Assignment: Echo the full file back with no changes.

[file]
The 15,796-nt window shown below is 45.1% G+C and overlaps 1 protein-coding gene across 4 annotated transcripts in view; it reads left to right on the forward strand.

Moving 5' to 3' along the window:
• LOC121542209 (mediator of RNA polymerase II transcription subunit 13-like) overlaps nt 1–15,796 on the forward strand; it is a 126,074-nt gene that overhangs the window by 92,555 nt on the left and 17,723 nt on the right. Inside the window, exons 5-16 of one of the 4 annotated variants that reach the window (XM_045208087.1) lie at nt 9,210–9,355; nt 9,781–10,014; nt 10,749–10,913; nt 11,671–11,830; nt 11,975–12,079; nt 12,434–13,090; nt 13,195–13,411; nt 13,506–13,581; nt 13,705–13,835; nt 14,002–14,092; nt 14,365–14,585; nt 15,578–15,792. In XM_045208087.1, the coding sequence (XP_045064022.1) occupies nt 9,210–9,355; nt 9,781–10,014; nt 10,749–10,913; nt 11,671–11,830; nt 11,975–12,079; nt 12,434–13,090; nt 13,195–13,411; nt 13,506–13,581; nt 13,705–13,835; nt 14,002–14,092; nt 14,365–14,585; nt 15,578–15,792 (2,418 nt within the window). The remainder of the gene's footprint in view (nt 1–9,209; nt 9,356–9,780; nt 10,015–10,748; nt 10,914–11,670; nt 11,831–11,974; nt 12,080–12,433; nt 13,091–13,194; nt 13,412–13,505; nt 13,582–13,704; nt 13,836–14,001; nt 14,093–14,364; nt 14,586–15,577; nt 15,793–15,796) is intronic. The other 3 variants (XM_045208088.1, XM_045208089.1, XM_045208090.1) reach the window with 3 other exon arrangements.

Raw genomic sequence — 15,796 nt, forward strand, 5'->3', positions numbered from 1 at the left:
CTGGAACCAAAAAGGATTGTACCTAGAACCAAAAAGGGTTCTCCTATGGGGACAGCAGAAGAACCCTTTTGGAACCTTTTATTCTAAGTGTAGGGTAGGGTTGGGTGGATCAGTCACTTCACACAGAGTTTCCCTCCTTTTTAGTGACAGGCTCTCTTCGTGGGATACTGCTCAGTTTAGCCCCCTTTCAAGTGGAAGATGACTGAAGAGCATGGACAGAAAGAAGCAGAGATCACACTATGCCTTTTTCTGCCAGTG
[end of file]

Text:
The 15,796-nt window shown below is 45.1% G+C and overlaps 1 protein-coding gene across 4 annotated transcripts in view; it reads left to right on the forward strand.

Moving 5' to 3' along the window:
• LOC121542209 (mediator of RNA polymerase II transcription subunit 13-like) overlaps nt 1–15,796 on the forward strand; it is a 126,074-nt gene that overhangs the window by 92,555 nt on the left and 17,723 nt on the right. Inside the window, exons 5-16 of one of the 4 annotated variants that reach the window (XM_045208087.1) lie at nt 9,210–9,355; nt 9,781–10,014; nt 10,749–10,913; nt 11,671–11,830; nt 11,975–12,079; nt 12,434–13,090; nt 13,195–13,411; nt 13,506–13,581; nt 13,705–13,835; nt 14,002–14,092; nt 14,365–14,585; nt 15,578–15,792. In XM_045208087.1, the coding sequence (XP_045064022.1) occupies nt 9,210–9,355; nt 9,781–10,014; nt 10,749–10,913; nt 11,671–11,830; nt 11,975–12,079; nt 12,434–13,090; nt 13,195–13,411; nt 13,506–13,581; nt 13,705–13,835; nt 14,002–14,092; nt 14,365–14,585; nt 15,578–15,792 (2,418 nt within the window). The remainder of the gene's footprint in view (nt 1–9,209; nt 9,356–9,780; nt 10,015–10,748; nt 10,914–11,670; nt 11,831–11,974; nt 12,080–12,433; nt 13,091–13,194; nt 13,412–13,505; nt 13,582–13,704; nt 13,836–14,001; nt 14,093–14,364; nt 14,586–15,577; nt 15,793–15,796) is intronic. The other 3 variants (XM_045208088.1, XM_045208089.1, XM_045208090.1) reach the window with 3 other exon arrangements.

Raw genomic sequence — 15,796 nt, forward strand, 5'->3', positions numbered from 1 at the left:
CTGGAACCAAAAAGGATTGTACCTAGAACCAAAAAGGGTTCTCCTATGGGGACAGCAGAAGAACCCTTTTGGAACCTTTTATTCTAAGTGTAGGGTAGGGTTGGGTGGATCAGTCACTTCACACAGAGTTTCCCTCCTTTTTAGTGACAGGCTCTCTTCGTGGGATACTGCTCAGTTTAGCCCCCTTTCAAGTGGAAGATGACTGAAGAGCATGGACAGAAAGAAGCAGAGATCACACTATGCCTTTTTCTGCCAGTG